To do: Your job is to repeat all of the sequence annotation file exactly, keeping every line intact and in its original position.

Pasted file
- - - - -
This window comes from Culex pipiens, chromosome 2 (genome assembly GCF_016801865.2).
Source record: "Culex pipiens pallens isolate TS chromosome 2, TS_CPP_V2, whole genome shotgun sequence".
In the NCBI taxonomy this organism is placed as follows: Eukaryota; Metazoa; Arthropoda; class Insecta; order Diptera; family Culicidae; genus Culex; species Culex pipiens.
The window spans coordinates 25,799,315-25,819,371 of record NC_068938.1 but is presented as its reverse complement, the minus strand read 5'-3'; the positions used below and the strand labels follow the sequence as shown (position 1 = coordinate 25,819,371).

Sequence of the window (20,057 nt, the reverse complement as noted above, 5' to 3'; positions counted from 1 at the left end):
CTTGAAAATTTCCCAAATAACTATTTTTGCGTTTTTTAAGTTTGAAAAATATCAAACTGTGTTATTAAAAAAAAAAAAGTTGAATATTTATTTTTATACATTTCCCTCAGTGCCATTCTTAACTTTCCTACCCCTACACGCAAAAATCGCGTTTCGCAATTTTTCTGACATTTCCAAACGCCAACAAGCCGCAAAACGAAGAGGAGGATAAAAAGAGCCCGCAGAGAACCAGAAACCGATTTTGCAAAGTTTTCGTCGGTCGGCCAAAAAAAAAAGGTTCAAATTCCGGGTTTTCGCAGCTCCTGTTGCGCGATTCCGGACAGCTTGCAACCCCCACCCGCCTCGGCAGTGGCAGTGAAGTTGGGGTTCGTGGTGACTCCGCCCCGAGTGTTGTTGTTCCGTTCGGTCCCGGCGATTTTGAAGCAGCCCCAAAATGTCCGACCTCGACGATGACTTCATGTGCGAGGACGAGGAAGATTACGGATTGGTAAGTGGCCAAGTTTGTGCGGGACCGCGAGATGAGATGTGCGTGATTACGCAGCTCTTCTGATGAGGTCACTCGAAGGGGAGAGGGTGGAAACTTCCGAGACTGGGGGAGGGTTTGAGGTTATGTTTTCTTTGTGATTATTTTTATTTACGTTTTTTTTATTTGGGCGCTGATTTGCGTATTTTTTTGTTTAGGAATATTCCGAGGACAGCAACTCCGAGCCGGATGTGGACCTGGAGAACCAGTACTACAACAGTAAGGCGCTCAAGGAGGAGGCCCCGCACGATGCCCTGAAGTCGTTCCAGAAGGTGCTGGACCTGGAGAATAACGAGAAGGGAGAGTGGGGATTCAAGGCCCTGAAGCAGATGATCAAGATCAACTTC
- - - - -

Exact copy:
This window comes from Culex pipiens, chromosome 2 (genome assembly GCF_016801865.2).
Source record: "Culex pipiens pallens isolate TS chromosome 2, TS_CPP_V2, whole genome shotgun sequence".
In the NCBI taxonomy this organism is placed as follows: Eukaryota; Metazoa; Arthropoda; class Insecta; order Diptera; family Culicidae; genus Culex; species Culex pipiens.
The window spans coordinates 25,799,315-25,819,371 of record NC_068938.1 but is presented as its reverse complement, the minus strand read 5'-3'; the positions used below and the strand labels follow the sequence as shown (position 1 = coordinate 25,819,371).

Sequence of the window (20,057 nt, the reverse complement as noted above, 5' to 3'; positions counted from 1 at the left end):
CTTGAAAATTTCCCAAATAACTATTTTTGCGTTTTTTAAGTTTGAAAAATATCAAACTGTGTTATTAAAAAAAAAAAAGTTGAATATTTATTTTTATACATTTCCCTCAGTGCCATTCTTAACTTTCCTACCCCTACACGCAAAAATCGCGTTTCGCAATTTTTCTGACATTTCCAAACGCCAACAAGCCGCAAAACGAAGAGGAGGATAAAAAGAGCCCGCAGAGAACCAGAAACCGATTTTGCAAAGTTTTCGTCGGTCGGCCAAAAAAAAAAGGTTCAAATTCCGGGTTTTCGCAGCTCCTGTTGCGCGATTCCGGACAGCTTGCAACCCCCACCCGCCTCGGCAGTGGCAGTGAAGTTGGGGTTCGTGGTGACTCCGCCCCGAGTGTTGTTGTTCCGTTCGGTCCCGGCGATTTTGAAGCAGCCCCAAAATGTCCGACCTCGACGATGACTTCATGTGCGAGGACGAGGAAGATTACGGATTGGTAAGTGGCCAAGTTTGTGCGGGACCGCGAGATGAGATGTGCGTGATTACGCAGCTCTTCTGATGAGGTCACTCGAAGGGGAGAGGGTGGAAACTTCCGAGACTGGGGGAGGGTTTGAGGTTATGTTTTCTTTGTGATTATTTTTATTTACGTTTTTTTTATTTGGGCGCTGATTTGCGTATTTTTTTGTTTAGGAATATTCCGAGGACAGCAACTCCGAGCCGGATGTGGACCTGGAGAACCAGTACTACAACAGTAAGGCGCTCAAGGAGGAGGCCCCGCACGATGCCCTGAAGTCGTTCCAGAAGGTGCTGGACCTGGAGAATAACGAGAAGGGAGAGTGGGGATTCAAGGCCCTGAAGCAGATGATCAAGATCAACTTC